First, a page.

Sunday, November 18, 2012
jumping at danger
I had lunch with my friend Beth and her mother Saturday morning at one of our favorite eateries in Salem -- Busick Court. Some of the best Eggs Benedict in town.
My stir and toss method of divesting myself of possessions has resulted in some interesting coincidences. And my lunch was Beth was another in that category.
Nine years ago Beth stopped by my work office to ask me if I was interested in taking up sky diving. It was not an idle conversation point. She was on her way to the Mulino airport and wanted to know if I would join her on another of her adventures.
She had just recently bungee-jumped out of a hot air balloon. All she needed was an accordion to make it a trifecta.
Even though I had parachute training in the Air Force, I had never experienced a free fall. But I was about to.
We had a rather lengthy briefing on safety and parachute packing. After donning our gear, we crowded onto a small airplane and enjoyed the flight until we got to our jump altitude.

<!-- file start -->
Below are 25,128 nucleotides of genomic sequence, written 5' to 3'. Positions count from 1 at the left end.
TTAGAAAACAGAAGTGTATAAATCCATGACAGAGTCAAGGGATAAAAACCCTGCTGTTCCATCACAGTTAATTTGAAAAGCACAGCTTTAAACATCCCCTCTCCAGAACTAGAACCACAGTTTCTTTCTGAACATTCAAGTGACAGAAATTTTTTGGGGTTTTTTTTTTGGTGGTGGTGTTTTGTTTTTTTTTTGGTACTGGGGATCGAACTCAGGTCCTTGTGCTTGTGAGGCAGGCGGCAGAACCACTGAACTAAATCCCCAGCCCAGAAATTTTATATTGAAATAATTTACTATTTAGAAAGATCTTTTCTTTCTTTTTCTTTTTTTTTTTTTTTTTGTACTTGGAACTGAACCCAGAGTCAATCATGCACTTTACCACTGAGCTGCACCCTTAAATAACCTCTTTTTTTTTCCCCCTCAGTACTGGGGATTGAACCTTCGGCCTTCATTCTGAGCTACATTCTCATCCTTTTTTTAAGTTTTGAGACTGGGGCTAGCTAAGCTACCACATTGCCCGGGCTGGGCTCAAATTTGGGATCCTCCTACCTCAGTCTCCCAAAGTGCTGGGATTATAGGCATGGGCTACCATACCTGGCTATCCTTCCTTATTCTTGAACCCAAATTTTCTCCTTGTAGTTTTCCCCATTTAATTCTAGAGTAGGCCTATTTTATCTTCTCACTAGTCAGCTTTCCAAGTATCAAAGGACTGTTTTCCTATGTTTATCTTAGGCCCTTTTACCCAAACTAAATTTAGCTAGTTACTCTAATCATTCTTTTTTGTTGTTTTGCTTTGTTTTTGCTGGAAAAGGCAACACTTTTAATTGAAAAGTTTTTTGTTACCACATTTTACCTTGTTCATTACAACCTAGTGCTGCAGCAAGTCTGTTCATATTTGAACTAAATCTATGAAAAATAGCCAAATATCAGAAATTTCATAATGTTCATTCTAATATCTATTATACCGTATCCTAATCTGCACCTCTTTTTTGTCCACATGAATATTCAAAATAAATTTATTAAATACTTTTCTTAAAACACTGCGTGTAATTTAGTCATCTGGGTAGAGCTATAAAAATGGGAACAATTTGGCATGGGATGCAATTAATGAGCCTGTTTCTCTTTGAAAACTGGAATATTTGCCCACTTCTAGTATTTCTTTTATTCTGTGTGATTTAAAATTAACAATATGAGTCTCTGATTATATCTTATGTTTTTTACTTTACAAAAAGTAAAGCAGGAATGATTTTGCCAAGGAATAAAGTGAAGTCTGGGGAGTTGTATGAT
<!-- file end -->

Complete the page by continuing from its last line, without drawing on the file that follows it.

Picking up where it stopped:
I recall our instructor asking me what was the most important lesson I had learned in the briefing. My response? "The moment I step out of this airplane, I am dead. Unless certain things happen in a certain order."
He thought I was clever. I thought I was merely accurate.
On that first jump, I was not afraid. Even though my pilot training made me wonder why I was leaving a perfectly good aircraft in flight.
But there was very little sense of being several thousand feet above the planet. It was too high for my brain to form a fear of heights.
The few moments I was in a free fall were some of the most amazing of my life. I felt as if I was driving a motorcycle at 120 miles per hour -- without the motorcycle. It was a libertarian dream of physical freedom.
Beth and I made a second jump. We even talked about becoming certified, but the cost and other circumstances got in the way.
As exciting as those two jumps were, I had almost forgotten about them until I found my log book and first jump certificate. Both of which are now in garbage bags.
But it was nice to revive those memories.
Someone commented a few days ago that the memories are in my head, not in these pieces of paper. That is true. But rediscovering these little memory jabbers has been the best part of clearing out my closets and file cabinets.